Author(s): Huijian Dong, Xiaomin Guo, Shan Ning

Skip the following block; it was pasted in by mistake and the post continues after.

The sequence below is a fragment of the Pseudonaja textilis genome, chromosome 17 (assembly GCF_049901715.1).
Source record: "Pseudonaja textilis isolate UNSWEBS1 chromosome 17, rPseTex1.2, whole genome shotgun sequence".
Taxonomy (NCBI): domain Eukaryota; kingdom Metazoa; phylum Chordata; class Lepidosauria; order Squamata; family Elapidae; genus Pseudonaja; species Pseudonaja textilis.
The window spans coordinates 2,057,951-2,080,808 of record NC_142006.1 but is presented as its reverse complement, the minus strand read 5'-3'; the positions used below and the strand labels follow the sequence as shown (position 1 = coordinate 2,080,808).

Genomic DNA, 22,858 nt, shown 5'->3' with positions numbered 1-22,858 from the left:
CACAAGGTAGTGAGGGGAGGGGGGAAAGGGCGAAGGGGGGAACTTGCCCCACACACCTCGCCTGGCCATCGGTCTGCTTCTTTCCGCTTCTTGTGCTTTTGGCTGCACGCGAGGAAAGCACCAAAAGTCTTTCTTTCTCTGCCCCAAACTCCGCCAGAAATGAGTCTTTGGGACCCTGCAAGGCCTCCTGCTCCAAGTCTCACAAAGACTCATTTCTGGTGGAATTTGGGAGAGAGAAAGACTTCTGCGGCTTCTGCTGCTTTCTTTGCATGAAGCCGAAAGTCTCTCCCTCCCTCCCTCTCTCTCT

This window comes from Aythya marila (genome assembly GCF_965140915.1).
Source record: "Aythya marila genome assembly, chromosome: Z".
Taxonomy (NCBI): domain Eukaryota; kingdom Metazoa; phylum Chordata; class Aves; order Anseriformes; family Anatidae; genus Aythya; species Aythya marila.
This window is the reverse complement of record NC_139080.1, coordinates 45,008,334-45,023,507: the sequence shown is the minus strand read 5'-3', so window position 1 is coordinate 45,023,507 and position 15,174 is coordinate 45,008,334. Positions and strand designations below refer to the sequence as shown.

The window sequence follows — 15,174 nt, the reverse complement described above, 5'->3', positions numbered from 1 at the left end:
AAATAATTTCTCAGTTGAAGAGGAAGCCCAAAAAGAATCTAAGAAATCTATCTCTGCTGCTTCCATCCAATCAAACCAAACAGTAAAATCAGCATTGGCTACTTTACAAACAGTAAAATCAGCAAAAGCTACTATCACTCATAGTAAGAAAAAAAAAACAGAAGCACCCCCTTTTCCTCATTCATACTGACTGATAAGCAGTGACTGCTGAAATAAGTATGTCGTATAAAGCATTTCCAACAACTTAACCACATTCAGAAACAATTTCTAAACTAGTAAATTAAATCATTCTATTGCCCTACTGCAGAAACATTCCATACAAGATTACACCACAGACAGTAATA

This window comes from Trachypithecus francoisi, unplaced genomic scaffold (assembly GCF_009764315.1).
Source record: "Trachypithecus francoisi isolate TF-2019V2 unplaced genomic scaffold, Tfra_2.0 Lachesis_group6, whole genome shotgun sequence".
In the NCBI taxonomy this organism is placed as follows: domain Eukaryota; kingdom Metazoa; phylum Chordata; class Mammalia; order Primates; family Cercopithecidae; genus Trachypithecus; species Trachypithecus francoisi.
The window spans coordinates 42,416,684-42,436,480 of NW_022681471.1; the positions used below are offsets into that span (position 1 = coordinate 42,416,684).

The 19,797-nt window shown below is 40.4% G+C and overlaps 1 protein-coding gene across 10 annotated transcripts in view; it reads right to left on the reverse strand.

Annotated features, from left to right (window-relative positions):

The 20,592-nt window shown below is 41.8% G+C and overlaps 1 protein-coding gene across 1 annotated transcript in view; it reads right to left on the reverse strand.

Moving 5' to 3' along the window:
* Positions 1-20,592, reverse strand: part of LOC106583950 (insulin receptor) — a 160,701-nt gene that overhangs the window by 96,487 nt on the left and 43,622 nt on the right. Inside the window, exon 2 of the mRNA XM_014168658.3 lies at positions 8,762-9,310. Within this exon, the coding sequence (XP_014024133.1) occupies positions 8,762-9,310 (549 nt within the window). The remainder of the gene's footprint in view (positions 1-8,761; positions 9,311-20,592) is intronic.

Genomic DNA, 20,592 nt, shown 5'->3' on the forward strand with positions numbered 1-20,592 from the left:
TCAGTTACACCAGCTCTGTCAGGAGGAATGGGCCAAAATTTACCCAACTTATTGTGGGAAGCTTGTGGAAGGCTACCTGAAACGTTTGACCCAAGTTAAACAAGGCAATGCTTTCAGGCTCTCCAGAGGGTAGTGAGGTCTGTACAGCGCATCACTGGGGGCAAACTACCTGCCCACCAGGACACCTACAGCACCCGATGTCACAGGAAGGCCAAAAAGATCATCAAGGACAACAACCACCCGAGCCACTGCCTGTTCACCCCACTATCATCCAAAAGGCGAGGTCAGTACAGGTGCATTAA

Using the bootstrapping method, this study examines the impact of unexpected risk, or risk surprise, on asset returns and trade volumes. We use the daily data of the Russell 3000 Index constituents to obtain 2,092 sets of unexpected risks from individual AR (1) regressions. These unexpected risks and their lagged values then prompt regressions with asset returns as well as trade volumes to test the market reactions to risk surprises. We find that the lagged unexpected risks affect the current asset returns 60% of the time, with 98% significant negative impacts. Higher risk surprises from the previous term suppress the returns at the current term. We also provide evidence that the unexpected risks are less related to trade volume. Yet among the significant regressions, in most instances, higher unexpected risk triggers and amplifies the current trade activities, but discourages the future density of transactions.